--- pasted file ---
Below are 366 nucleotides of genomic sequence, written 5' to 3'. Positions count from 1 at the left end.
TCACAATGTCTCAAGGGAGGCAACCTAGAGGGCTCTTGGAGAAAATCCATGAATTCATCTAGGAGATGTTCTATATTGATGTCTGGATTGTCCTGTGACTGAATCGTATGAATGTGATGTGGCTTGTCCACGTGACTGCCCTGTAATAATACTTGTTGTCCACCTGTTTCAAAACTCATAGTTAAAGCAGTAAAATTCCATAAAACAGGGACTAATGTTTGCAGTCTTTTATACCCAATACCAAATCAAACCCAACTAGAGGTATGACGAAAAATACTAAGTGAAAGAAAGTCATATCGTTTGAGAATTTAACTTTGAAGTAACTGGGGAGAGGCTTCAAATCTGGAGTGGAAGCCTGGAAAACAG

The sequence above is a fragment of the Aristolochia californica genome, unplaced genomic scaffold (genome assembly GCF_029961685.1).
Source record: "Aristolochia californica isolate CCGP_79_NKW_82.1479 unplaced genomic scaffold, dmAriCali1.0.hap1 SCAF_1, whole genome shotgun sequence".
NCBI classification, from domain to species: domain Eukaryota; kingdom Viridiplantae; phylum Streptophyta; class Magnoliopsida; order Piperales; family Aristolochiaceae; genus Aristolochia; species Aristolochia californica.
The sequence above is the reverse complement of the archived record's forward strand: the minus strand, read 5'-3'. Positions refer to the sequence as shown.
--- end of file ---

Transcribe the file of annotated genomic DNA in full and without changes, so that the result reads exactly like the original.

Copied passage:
Below are 366 nucleotides of genomic sequence, written 5' to 3'. Positions count from 1 at the left end.
TCACAATGTCTCAAGGGAGGCAACCTAGAGGGCTCTTGGAGAAAATCCATGAATTCATCTAGGAGATGTTCTATATTGATGTCTGGATTGTCCTGTGACTGAATCGTATGAATGTGATGTGGCTTGTCCACGTGACTGCCCTGTAATAATACTTGTTGTCCACCTGTTTCAAAACTCATAGTTAAAGCAGTAAAATTCCATAAAACAGGGACTAATGTTTGCAGTCTTTTATACCCAATACCAAATCAAACCCAACTAGAGGTATGACGAAAAATACTAAGTGAAAGAAAGTCATATCGTTTGAGAATTTAACTTTGAAGTAACTGGGGAGAGGCTTCAAATCTGGAGTGGAAGCCTGGAAAACAG

The sequence above is a fragment of the Aristolochia californica genome, unplaced genomic scaffold (genome assembly GCF_029961685.1).
Source record: "Aristolochia californica isolate CCGP_79_NKW_82.1479 unplaced genomic scaffold, dmAriCali1.0.hap1 SCAF_1, whole genome shotgun sequence".
NCBI classification, from domain to species: domain Eukaryota; kingdom Viridiplantae; phylum Streptophyta; class Magnoliopsida; order Piperales; family Aristolochiaceae; genus Aristolochia; species Aristolochia californica.
The sequence above is the reverse complement of the archived record's forward strand: the minus strand, read 5'-3'. Positions refer to the sequence as shown.